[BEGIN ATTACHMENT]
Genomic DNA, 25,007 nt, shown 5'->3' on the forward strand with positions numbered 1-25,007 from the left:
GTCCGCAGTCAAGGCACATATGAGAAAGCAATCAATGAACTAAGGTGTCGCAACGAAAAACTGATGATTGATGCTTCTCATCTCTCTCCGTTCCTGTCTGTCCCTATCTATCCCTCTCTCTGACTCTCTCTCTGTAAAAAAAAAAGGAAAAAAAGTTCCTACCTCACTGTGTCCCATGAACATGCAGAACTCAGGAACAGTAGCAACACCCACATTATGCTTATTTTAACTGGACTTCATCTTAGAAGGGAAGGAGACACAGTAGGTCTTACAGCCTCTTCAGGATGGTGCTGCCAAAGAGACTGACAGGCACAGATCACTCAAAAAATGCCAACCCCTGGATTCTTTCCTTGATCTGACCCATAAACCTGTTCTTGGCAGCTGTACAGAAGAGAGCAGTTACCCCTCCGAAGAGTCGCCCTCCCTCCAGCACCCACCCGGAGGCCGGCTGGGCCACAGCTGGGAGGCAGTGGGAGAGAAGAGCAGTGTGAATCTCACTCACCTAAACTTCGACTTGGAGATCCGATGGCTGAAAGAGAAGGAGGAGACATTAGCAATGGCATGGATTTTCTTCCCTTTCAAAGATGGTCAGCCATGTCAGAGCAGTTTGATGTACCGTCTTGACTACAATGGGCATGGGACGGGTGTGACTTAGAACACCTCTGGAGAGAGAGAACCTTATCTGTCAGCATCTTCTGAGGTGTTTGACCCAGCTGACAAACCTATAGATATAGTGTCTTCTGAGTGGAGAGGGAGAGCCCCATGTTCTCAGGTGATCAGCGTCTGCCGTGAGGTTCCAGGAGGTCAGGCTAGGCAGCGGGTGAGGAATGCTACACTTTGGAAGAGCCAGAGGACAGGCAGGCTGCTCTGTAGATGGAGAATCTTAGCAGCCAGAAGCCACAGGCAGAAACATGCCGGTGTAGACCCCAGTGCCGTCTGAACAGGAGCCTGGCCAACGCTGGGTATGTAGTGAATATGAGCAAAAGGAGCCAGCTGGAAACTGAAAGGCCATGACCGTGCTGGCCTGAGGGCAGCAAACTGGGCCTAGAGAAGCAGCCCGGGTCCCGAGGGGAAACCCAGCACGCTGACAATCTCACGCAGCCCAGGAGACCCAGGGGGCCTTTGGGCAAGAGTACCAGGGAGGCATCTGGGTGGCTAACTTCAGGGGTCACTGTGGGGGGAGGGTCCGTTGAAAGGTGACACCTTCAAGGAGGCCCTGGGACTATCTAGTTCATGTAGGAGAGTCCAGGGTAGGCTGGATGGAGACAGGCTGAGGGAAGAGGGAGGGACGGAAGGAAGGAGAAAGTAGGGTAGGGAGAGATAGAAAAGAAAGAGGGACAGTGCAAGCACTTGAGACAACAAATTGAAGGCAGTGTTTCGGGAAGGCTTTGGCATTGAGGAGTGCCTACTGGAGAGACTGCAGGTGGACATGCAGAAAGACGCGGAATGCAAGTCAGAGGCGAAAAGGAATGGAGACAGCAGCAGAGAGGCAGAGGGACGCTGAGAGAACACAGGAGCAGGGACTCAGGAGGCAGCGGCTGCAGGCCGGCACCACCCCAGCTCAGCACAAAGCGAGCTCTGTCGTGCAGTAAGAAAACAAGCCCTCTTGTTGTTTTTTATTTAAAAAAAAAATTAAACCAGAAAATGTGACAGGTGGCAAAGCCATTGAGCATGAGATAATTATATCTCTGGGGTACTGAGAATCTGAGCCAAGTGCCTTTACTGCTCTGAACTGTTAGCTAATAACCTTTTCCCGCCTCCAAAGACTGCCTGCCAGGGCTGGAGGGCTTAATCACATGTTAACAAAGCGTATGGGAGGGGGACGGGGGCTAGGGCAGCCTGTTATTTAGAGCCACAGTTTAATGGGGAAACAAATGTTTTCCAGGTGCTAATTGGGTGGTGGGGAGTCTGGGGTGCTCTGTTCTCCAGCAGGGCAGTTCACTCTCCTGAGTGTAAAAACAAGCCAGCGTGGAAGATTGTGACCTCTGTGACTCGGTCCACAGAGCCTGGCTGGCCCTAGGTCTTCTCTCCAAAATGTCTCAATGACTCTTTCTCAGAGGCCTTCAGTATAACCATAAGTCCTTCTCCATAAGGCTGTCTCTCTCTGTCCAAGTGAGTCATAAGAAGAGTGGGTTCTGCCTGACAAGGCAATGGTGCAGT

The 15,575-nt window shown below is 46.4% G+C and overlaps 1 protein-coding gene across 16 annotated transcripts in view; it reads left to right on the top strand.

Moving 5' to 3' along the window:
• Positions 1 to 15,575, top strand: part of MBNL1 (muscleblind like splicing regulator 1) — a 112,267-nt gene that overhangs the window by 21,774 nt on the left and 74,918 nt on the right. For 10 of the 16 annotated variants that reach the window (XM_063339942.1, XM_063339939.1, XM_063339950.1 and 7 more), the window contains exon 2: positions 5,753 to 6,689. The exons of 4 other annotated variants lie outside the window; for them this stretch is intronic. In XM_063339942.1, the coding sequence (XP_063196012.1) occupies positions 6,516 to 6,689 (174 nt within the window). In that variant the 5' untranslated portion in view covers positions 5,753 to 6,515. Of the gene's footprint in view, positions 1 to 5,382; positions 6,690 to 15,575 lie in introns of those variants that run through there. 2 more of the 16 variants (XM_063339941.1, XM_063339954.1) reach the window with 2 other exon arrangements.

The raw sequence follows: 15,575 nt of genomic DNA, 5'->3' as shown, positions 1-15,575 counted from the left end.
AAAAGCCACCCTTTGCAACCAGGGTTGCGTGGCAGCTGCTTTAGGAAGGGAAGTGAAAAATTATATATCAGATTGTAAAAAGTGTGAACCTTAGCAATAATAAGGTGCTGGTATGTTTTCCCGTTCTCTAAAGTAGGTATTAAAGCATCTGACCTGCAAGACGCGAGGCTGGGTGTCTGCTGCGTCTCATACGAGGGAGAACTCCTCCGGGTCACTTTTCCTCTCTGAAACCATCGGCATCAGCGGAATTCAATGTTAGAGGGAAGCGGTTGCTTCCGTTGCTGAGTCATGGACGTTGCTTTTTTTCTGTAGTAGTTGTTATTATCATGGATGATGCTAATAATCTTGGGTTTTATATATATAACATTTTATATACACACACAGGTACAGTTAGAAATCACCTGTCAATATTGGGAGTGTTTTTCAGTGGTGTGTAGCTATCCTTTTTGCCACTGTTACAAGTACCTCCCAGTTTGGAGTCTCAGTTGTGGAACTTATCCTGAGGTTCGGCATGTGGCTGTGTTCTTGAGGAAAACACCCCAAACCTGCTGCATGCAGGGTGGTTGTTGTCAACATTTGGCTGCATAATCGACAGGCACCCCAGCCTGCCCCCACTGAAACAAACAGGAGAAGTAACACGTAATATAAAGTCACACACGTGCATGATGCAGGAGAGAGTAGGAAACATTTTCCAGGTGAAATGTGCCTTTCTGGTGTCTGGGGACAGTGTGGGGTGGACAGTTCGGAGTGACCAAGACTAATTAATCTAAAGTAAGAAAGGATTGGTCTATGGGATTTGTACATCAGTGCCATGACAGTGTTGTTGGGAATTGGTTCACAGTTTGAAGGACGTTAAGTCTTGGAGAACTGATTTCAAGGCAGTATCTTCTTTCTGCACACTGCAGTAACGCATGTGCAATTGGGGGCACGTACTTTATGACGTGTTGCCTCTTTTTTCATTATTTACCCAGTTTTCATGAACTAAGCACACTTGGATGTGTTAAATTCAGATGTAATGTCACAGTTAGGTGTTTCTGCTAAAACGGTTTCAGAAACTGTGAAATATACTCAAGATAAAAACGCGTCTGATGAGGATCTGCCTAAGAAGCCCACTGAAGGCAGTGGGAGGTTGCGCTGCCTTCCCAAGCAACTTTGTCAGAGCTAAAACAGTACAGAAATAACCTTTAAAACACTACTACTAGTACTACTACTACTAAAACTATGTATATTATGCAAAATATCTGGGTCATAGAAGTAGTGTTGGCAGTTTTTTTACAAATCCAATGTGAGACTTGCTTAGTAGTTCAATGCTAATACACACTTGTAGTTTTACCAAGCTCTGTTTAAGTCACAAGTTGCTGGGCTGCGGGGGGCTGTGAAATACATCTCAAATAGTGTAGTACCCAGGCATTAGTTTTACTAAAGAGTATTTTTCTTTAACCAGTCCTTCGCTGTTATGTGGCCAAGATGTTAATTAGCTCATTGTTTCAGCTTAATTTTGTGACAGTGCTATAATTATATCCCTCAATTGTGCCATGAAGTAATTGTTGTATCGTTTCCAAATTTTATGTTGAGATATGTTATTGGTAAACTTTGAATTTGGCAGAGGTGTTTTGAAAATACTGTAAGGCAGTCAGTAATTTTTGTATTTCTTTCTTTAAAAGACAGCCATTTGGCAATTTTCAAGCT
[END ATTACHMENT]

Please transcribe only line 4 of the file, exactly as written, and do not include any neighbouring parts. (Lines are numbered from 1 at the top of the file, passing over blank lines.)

Moving 5' to 3' along the window: